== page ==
Rachel, if you’re neutral then you can speak in the time allotted for either “for” or “against” speakers. Choose one and state your reservations. “Neutral” speakers are not a part of Robert’s Rules of Order. When I visited the Senate, I was astonished that they could allow such a procedure. If someone is truly neutral, he or she should focus on listening in order to make up his or her mind. Both sides must give the pros and cons with equal time. The “neutral” rule compromises the fairness of debate governed under Robert’s Rules.

  13. Daniel Ortner Says:

    I agree with Rachel on this one. It is a bit silly to say that the last senate was not progressive. Brandeis students will tend to be progressive on most of the issues that are not explicitly political ( middle east politics clearly fits in that category). No one strongly opposed gender neutral housing, energy reform or other such things. Arming the police can not be aligned as either progressive or anti-progressive but merely an individual choice in this matter.

    Some members of the senate may be better or worse at facilitating the actions of the senate of course….

    Congrats to Adam

  14. Tim PD Says:

    Phil – of course senators should take their jobs seriously and seek real solutions. I think what other people are saying is that senators shouldn’t take themselves so seriously in a haughty-taughty “I’m important at Brandeis because I’m a Senator” kinda way.

  15. Rivka Says:

    I agree with Phil 100% on the “neutral” speakers. We saw senators abuse the neutral speaker rule last year. Senators said they were neutral simply because they may have qualified one statement, but they really used their turn to speak to strongly oppose one side. This skewed the entire process because speaking time was equally allotted like this: for, against, neutral, for against, neutral, etc… but in reality it went: for, against, against, for, against, against, with the extra againsts claiming they were “neutral.”

    As for whether or not the last Union was “progressive”… it feels really, really weird to apply that term to the Union/Brandeis Senators, but for lack of a better one, I understand it to mean the following:

    A progressive Union is one that seeks to use what limited power they have to actively improve student life at Brandeis, with an emphasis on the institution’s historic commitment to social justice and an awareness that the school is part of the outside world.

    Last year Phil and I sat and watched incredulously as several Senators spoke against and voted against a simple measure to inform the administration that the students of Brandeis would like to be more actively involved in important decisions (such as, but not limited to, the arming of the public safety officers) and feel that setting up an ad-hoc summer committee with two appointed students is not adequate involvement. 850 students signed their names to this resolution– almost exactly as many as voted in the last election. But the Senate voted it down. One Senator gave pedantic and condescending musings about the dangers of “too much democracy,” comparing the students telling the administration “gee, it would be nice if we had just a little more input” to the election of generals in Athenian democracy and the early Continental Army. (WTF?!?!) Another Senator told Phil and me that our collecting 850 student signatures voicing frustration over the administration’s procedures was “disgraceful” and that we should “just focus on our homework.” One Senator actually told us that he could not support the resolution because “what about all the students that DONT want their voices heard by the administration? What about THEM??” Finally, a Senator informed us that passing a polite, toothless resolution that expressed a student desire for more comprehensive student input in certain decisions was simply beyond the power of the Union.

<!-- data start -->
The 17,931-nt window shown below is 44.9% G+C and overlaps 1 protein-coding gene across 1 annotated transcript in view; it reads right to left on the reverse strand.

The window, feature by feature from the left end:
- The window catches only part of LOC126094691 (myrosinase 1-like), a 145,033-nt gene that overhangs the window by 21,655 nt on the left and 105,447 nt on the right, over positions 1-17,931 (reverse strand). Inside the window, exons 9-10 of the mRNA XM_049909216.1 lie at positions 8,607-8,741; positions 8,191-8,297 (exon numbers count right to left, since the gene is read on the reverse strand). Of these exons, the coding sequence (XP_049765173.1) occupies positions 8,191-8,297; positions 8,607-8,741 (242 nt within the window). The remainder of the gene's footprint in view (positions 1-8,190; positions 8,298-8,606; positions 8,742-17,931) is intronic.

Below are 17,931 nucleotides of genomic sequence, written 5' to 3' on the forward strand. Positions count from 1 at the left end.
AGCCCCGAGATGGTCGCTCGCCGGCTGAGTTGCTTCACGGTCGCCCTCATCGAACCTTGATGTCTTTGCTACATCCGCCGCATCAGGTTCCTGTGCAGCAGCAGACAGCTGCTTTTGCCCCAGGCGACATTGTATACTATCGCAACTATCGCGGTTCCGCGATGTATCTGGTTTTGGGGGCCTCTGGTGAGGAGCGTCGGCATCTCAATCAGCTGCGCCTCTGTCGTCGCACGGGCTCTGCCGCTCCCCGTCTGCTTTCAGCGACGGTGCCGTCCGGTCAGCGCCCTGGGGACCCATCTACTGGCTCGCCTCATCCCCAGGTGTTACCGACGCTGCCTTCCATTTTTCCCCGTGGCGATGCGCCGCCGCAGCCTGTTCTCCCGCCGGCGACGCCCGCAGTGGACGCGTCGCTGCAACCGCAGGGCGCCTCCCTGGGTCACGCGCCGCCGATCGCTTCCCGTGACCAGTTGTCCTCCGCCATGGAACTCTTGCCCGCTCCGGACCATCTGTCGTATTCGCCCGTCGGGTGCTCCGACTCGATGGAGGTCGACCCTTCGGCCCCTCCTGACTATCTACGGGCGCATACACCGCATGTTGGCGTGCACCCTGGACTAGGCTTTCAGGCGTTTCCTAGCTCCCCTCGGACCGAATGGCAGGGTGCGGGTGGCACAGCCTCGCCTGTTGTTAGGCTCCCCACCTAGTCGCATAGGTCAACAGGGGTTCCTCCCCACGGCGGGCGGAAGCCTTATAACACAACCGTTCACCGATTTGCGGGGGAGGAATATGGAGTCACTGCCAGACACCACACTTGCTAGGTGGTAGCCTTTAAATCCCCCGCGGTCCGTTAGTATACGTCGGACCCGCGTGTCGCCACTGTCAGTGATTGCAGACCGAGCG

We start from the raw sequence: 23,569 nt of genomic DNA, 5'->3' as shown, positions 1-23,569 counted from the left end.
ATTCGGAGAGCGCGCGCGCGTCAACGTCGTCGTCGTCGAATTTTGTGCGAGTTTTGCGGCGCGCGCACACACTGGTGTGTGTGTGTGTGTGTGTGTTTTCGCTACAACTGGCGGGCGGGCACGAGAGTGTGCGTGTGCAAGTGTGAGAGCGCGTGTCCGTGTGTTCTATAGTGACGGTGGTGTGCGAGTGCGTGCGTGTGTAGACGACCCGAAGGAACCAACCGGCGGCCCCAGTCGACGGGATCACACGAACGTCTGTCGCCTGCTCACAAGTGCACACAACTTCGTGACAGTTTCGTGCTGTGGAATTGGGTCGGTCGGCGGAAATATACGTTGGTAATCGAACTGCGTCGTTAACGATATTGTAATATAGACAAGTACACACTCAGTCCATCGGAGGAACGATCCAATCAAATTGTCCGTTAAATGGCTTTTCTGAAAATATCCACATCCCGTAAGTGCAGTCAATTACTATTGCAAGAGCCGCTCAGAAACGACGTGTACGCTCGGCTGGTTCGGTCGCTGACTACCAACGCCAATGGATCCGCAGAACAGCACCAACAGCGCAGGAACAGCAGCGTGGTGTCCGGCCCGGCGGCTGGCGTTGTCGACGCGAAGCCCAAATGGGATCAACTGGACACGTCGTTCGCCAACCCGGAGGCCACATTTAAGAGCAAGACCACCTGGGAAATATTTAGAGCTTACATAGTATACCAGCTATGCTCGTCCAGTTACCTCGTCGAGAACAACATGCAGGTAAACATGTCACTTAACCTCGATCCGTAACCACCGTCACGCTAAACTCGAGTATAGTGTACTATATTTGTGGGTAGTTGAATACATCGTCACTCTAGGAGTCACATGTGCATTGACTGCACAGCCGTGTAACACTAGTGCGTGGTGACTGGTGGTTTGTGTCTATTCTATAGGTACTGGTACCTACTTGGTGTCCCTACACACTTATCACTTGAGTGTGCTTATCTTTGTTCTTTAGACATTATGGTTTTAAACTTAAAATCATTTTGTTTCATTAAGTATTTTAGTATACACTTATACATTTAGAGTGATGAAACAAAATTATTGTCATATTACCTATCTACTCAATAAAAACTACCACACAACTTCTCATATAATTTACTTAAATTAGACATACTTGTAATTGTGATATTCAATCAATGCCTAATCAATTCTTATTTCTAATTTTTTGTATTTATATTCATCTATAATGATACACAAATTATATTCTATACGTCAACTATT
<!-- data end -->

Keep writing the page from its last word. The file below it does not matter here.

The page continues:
…As I already mentioned, I know the use of the term “progressive” to describe the Union/Brandeis Senators is loaded and awkward. But I think that the incident described above shows that whatever the Union was… it was absolutely ridiculous and embarrassing.

    I look forward this year to a Union full of Senators that dont use their positions as personal ego-boosters but who understand that they DO have some power– and they use that power to improve Student life at Brandeis and to preserve Brandeis’ reputation for a commitment to social justice both on campus and in the world.

  16. Michael Kerns Says:

    Rivka is eloquent.

  17. Michael Kerns Says:

    re: neutral speakers…

    I think this route of voicing oneself in senate debate is a useful one, as Rachel points out, when some senators are truly undecided. It is an opportunity for the room to better understand the concerns/questions/ambivalence of those yet undecided so that the discussion can be guided in a consensus-building (or at least decision-finalizing) direction. The option of neutral speakers is to be, among other things, a device for efficiency.

    However, when abused, the neutral speaking position can indeed become very frustrating, and we may subsequently become tempted to do away with it. What needs to happen is the following. The meeting chair needs to crack down on misuse of neutral speaking slots and remind senators of their intended use. But leadership always requires the acquiescence of those being led, and so it must be that senators themselves seek to make more appropriate use of neutral speaking slots.

  18. Rachel GK Says:

    If there are only two people for a measure and six people against then the speeches would go for, against, for, against, against, against, against, against. Just cutting out option to speak “in the middle” (and I stress that anyone who is calling it “neutral” is mistaken as to its purpose) doesn’t mean that you will have an equal number of speeches on either side of an issue. The senate doesn’t stop someone from speaking just because there is no one to express the opposite viewpoint. I agree with Mike that it’s the job of the Senators to police themselves and the job of the chair to enforce the rules, but it’s much worse to have someone abuse a point of information (something that is supposed to make the chair aware of a fact that is not known or has been mistated) than speak a little more on one side when they’re supposed to be speaking in the middle.

    Rivka, I personally apologize that you were treated the way that you were when you presented your petition to the Senate. It was completely rude and unprofessional of any Senator to say the things you’ve reported were said. You also have the right to slam the Senate for its decision not to pass a resolution in support of your petition, but as I recall there were some problems and issues with the resolution that had nothing to do with the absurd comments of the four senators you’ve quoted. Four senators still doesn’t make a majority.